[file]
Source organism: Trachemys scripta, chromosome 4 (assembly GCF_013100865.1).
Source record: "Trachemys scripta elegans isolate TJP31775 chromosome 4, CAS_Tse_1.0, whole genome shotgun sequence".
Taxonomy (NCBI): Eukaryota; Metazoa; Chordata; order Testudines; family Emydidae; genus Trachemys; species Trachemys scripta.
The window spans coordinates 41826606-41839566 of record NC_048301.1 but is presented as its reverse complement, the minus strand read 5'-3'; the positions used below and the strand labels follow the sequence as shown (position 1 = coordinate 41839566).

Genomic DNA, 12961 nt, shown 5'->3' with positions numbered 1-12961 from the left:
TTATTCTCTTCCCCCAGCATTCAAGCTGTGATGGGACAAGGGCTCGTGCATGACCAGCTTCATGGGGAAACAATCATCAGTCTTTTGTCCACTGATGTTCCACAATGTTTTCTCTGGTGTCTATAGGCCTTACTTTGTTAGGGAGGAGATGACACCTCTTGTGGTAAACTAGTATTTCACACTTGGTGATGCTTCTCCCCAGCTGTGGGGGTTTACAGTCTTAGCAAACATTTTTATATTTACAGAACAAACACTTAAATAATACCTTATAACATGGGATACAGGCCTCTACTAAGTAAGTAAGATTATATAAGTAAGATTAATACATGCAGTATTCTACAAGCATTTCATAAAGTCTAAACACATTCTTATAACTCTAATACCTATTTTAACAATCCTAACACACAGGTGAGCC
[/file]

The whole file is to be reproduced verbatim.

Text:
Source organism: Trachemys scripta, chromosome 4 (assembly GCF_013100865.1).
Source record: "Trachemys scripta elegans isolate TJP31775 chromosome 4, CAS_Tse_1.0, whole genome shotgun sequence".
Taxonomy (NCBI): Eukaryota; Metazoa; Chordata; order Testudines; family Emydidae; genus Trachemys; species Trachemys scripta.
The window spans coordinates 41826606-41839566 of record NC_048301.1 but is presented as its reverse complement, the minus strand read 5'-3'; the positions used below and the strand labels follow the sequence as shown (position 1 = coordinate 41839566).

Genomic DNA, 12961 nt, shown 5'->3' with positions numbered 1-12961 from the left:
TTATTCTCTTCCCCCAGCATTCAAGCTGTGATGGGACAAGGGCTCGTGCATGACCAGCTTCATGGGGAAACAATCATCAGTCTTTTGTCCACTGATGTTCCACAATGTTTTCTCTGGTGTCTATAGGCCTTACTTTGTTAGGGAGGAGATGACACCTCTTGTGGTAAACTAGTATTTCACACTTGGTGATGCTTCTCCCCAGCTGTGGGGGTTTACAGTCTTAGCAAACATTTTTATATTTACAGAACAAACACTTAAATAATACCTTATAACATGGGATACAGGCCTCTACTAAGTAAGTAAGATTATATAAGTAAGATTAATACATGCAGTATTCTACAAGCATTTCATAAAGTCTAAACACATTCTTATAACTCTAATACCTATTTTAACAATCCTAACACACAGGTGAGCC